“Return on investment is easy to measure. You put money in, you measure money out, divide and prosper” – Seth Godin, an online strategist.
What about return on design? We hope that the money time and creativity gone into our designs yields an investment for our business.
It is easy to spend allot of money and time in design but not elevate in benefits the way we might expect. A product may have a better design then a competitor, but it doesn’t make any more business, or any more sales.
Godin explains the different impacts design can have on business:
Some businesses have designs that actually harm their business. For example, the local store with the boarded up window, the drooping sign and the peeling paint is watching their business suffer because they have a design that is negatively impacting – that actively gets in the way of the story this business tells and the utility the local store delivers. The local store is ultimately losing money, customers and market share.
Godin believes most designs fall into this category. While aesthetically important design is a matter of taste, not measurable revenue. You might not like the way the liquor store looks, or the label on that bottle of wine, but it’s not having any affect on sales. It’s good enough.
Positive return in design is dramatically increasing. A soft drink bottle to an online web service can generate incremental sales and better utility as a result of smart design.
The Whole Thing
Some products where smart design is involved are the products reason for being. For example, a Porsche 911 is purchased because the owner loves the design. Therefore the importance of sales is based on a breakthrough design. With the need to spend far more time and money then your competitors who are merely seeking a positive return.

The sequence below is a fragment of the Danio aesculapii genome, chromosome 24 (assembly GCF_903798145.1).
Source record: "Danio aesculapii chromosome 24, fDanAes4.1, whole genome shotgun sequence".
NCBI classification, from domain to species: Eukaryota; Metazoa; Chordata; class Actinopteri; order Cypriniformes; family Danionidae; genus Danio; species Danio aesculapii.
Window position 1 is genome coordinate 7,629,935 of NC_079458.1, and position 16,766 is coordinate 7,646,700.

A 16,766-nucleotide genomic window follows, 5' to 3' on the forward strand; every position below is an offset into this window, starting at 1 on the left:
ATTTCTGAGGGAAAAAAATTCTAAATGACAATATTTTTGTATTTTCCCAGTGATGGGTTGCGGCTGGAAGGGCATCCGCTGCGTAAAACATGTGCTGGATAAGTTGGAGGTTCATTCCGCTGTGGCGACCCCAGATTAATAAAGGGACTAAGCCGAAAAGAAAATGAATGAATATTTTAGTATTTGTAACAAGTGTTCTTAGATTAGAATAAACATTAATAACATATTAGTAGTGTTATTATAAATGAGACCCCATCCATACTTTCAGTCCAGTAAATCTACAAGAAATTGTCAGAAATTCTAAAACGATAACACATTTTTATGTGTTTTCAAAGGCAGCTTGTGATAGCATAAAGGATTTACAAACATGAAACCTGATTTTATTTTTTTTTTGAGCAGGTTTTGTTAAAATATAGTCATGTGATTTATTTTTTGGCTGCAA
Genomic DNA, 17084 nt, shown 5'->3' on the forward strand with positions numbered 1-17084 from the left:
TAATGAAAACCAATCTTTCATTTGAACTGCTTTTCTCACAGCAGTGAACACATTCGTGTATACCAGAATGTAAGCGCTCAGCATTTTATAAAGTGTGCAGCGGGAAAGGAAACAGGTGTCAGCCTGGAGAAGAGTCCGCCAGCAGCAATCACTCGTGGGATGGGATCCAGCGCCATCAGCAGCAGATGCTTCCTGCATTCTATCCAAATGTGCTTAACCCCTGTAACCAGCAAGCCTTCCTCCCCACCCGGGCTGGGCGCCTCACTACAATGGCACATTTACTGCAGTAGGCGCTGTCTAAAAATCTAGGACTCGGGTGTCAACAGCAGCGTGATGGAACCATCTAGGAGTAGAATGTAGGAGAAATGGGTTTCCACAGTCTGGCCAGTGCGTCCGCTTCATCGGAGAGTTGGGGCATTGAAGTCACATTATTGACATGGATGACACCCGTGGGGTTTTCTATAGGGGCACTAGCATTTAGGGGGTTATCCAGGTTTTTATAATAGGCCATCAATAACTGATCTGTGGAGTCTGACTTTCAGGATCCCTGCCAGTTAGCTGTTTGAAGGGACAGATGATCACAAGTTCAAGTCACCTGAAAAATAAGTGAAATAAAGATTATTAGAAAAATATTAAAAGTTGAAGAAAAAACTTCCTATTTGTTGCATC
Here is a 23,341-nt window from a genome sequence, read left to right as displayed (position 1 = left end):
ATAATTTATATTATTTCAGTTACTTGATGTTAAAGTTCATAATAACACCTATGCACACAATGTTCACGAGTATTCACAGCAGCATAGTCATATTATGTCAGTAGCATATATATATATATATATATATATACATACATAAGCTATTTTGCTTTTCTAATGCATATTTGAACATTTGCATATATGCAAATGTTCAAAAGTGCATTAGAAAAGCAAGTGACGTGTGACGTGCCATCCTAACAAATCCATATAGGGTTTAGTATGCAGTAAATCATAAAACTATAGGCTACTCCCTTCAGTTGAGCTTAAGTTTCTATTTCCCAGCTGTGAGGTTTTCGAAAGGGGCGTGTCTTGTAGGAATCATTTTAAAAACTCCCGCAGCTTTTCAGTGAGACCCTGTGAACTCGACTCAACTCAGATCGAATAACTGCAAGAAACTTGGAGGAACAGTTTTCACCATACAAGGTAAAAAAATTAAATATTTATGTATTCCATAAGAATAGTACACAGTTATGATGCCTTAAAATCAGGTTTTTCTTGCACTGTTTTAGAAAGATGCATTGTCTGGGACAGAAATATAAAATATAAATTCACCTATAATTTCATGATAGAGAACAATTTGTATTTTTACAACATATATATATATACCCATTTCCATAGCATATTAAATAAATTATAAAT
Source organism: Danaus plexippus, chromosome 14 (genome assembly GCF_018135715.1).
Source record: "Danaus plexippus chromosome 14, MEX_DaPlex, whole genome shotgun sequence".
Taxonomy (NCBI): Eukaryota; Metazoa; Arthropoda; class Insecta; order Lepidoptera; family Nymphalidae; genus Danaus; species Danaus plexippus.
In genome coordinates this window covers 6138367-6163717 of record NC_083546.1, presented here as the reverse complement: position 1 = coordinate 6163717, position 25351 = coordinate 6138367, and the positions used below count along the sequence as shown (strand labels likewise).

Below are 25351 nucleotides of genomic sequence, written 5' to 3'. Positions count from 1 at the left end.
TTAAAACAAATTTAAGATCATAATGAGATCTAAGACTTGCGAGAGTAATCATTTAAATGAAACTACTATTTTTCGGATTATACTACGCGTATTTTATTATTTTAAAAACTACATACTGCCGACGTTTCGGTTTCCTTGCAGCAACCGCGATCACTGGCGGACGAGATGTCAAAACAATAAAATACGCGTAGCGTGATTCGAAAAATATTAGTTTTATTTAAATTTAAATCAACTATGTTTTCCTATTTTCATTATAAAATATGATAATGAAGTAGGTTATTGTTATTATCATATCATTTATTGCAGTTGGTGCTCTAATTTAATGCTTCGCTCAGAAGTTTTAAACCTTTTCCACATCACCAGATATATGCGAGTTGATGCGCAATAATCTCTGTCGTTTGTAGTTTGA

Evaluate your products against the above table, if you have a negative return on design maybe consider putting some time and effort into a fresher look and a well-run design. However don’t spend too much so that you are over capitalising and overinvesting unnecessarily. Watching a local store build a stellar custom building is the perfect example of an ill thought out design campaign.
Be smart in your planning, don’t skimp on a design. If you are aiming your products at a particular demographic, think about your design first. Who would purchase a poorly designed and unattractive looking boat over a sleek and modern design? When you rely on a design to make sales, skimping on this process would be foolish.
Godin teaches us to find the correct balance between what you are offering and your design. Being aware of the four impacts of design will help you make strategic business decisions.
You can learn more about Seth Godin here.
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